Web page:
Russell Street eyed for terminal

Greyhound could begin traffic, site plan study by the end of month

March 15, 2003|By Eric Siegel | Eric Siegel,SUN STAFF

Greyhound Lines and the city are focusing on sites along a three-block stretch of Russell Street just south of Ravens Stadium in Southwest Baltimore as the location for a new central bus terminal.

Greyhound has been searching for a new location in or near downtown for more than a year, after Mayor Martin O'Malley scuttled a proposal to build a terminal north of Penn Station.

The company's lease on its terminal on West Fayette Street expires in less than three years, and the property's owner, the Harry and Jeanette Weinberg Foundation, wants to redevelop the site as part of the Westside Renaissance project.

A traffic and site plan study, expected to take up to four months to complete, could begin as early as the end of this month, according to company and city officials.

Another key issue to be settled is the mix of public and private money to be used in building a terminal in the Carroll-Camden Industrial Area, officials said.

"I would like to get this resolved," O'Malley said yesterday of the search for a site. "I would like a terminal to be convenient for people who use bus travel."

"I think the easy access to I-95 would be a positive thing for Greyhound, provided they build a terminal as nice as they've built in some other cities," he added.

Greyhound wants a location that fronts on Russell Street and one that includes retail and office space and links with other forms of transportation, a company executive said.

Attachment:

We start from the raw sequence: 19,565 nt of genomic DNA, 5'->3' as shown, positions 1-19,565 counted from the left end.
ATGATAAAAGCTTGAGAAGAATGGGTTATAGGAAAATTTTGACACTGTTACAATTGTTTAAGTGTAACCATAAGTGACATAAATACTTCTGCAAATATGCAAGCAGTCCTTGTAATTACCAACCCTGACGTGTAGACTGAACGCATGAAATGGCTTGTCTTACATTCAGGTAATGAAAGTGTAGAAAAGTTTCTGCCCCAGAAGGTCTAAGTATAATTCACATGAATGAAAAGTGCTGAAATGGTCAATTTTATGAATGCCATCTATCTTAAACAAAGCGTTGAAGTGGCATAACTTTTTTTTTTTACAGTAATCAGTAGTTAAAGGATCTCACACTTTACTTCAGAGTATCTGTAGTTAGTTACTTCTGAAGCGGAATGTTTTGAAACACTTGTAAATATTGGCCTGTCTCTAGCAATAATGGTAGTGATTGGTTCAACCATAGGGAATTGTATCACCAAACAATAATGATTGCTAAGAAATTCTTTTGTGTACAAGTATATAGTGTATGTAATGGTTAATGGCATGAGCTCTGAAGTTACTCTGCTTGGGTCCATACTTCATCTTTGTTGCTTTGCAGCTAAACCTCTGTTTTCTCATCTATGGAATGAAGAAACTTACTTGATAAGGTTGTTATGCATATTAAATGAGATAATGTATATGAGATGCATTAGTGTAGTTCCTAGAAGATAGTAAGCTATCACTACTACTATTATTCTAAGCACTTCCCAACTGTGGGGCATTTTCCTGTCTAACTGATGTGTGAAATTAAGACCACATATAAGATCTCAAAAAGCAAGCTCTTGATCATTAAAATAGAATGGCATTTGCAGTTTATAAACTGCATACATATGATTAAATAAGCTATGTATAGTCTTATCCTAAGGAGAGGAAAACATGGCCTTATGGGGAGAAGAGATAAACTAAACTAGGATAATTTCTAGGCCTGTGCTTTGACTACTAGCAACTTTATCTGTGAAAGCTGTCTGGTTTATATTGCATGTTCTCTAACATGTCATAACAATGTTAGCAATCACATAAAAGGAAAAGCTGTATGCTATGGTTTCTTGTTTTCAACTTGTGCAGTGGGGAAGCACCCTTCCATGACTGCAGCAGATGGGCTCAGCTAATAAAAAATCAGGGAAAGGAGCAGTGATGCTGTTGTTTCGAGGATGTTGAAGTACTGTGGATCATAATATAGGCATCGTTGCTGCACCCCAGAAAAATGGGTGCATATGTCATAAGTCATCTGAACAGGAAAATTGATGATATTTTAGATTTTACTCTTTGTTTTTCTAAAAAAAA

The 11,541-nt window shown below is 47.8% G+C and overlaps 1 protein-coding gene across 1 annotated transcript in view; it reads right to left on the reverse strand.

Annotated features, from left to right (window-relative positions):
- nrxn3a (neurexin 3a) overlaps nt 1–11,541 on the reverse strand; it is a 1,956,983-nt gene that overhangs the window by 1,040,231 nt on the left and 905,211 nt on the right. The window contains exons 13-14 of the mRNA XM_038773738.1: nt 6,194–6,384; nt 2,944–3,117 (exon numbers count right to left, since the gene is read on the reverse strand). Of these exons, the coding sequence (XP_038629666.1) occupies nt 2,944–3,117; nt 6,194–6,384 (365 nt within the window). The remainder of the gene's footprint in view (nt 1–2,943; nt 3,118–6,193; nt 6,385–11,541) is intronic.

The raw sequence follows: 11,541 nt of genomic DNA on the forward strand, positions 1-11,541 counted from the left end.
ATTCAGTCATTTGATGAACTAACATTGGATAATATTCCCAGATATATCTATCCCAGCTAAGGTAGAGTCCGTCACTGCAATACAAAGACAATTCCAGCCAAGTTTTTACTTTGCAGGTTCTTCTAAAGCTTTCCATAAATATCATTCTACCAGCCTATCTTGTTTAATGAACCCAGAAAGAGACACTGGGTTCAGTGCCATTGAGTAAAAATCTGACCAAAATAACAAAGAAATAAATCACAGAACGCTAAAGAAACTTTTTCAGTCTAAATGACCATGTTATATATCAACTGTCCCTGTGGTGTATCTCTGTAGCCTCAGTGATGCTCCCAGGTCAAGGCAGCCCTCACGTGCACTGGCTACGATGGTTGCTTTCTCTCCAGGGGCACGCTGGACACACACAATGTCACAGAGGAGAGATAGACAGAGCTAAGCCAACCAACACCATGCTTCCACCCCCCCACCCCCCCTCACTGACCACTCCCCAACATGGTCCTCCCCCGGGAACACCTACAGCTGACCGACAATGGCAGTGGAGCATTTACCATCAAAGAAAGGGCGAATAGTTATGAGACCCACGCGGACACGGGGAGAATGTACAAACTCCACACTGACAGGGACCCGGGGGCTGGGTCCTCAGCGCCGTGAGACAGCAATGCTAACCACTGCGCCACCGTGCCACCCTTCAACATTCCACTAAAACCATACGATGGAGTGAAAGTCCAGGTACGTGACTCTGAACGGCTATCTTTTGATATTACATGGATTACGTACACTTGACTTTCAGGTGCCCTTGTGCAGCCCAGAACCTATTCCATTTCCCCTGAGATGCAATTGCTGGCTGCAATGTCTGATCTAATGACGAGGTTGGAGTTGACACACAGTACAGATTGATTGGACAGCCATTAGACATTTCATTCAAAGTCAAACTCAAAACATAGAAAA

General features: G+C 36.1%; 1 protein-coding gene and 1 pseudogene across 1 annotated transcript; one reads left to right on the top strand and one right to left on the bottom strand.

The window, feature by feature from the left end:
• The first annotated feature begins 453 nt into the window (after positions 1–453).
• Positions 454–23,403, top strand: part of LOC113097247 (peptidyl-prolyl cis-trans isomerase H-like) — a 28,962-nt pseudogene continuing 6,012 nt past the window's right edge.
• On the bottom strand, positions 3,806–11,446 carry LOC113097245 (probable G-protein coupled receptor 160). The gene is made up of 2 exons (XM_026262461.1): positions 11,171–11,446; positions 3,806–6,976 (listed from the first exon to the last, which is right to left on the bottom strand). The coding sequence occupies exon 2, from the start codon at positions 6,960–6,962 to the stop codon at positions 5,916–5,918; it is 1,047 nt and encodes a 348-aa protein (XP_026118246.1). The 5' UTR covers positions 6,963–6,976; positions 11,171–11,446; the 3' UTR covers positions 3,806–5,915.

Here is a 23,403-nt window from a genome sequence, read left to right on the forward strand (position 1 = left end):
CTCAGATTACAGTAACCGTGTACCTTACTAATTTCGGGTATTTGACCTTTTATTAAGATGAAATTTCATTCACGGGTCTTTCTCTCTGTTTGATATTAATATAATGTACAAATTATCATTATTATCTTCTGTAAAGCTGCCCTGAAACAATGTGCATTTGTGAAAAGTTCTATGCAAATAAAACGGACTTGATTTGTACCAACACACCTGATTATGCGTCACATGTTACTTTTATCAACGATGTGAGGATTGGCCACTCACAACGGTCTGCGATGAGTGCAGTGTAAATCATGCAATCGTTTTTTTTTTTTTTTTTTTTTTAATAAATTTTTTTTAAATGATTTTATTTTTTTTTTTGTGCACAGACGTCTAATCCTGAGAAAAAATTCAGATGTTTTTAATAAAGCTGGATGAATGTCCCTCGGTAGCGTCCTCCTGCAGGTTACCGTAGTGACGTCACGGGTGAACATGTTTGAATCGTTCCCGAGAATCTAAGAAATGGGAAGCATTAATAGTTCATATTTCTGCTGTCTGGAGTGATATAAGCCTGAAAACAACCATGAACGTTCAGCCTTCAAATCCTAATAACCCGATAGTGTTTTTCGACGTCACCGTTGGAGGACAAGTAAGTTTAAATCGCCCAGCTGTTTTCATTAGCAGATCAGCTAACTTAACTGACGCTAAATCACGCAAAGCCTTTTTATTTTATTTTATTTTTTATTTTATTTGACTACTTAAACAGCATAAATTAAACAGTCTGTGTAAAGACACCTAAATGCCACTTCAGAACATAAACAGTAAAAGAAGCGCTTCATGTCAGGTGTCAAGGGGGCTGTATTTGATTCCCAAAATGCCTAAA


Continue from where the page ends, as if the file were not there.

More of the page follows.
If those conditions were met, "We would be proud to have a terminal there," said Lynn Brown, Greyhound's vice president for corporate communications.

"We're excited about the Carroll-Camden area and the possibilities that offers," she added. "We believe it would work."

Andrew B. Frank, executive director of the Baltimore Development Corp., the city's economic development agency, said a bus terminal on Russell Street would be consistent with the city's plan to encourage development in the area and could serve as an attractive gateway to the city from the south.

The city has the right to acquire up to 15 acres of land bounded by Russell Street, the Middle Branch of the Patapsco River, Alluvion Street and Haines Street, Frank said.

A bus terminal would not require that much land, but just how much room it would need has to be determined, Frank said.

Among the reasons the location is attractive is its proximity to downtown and the airport as well as to a light rail line by the stadiums, Frank said. The number of Maryland Transit Administration buses in the area could be increased to provide improved connections with local service, he said.

Brown said Greyhound wanted to settle on a site as soon as possible.

"We need to move quickly so we can go from Fayette Street to our new location without an interim location," she said.

A company executive will discuss Greyhound's interest in the Russell Street corridor at a televised hearing before the City Council Wednesday, she said.

O'Malley had originally supported building a new terminal north of Penn Station. But the mayor changed his mind in December 2001 after opposition by community and business leaders, including attorney and Orioles owner Peter G. Angelos, who contended it would hurt the area's chances for a rebound.

Greyhound, which serves nearly 1.5 million bus passengers in the city, also has a terminal at the Baltimore Travel Plaza on O'Donnell Street in the southeast section of the city.

But officials have said that location is too small and too far from downtown to serve as the city's bus hub.

Five million dollars in previously approved federal transportation funds are available for the project, officials said.

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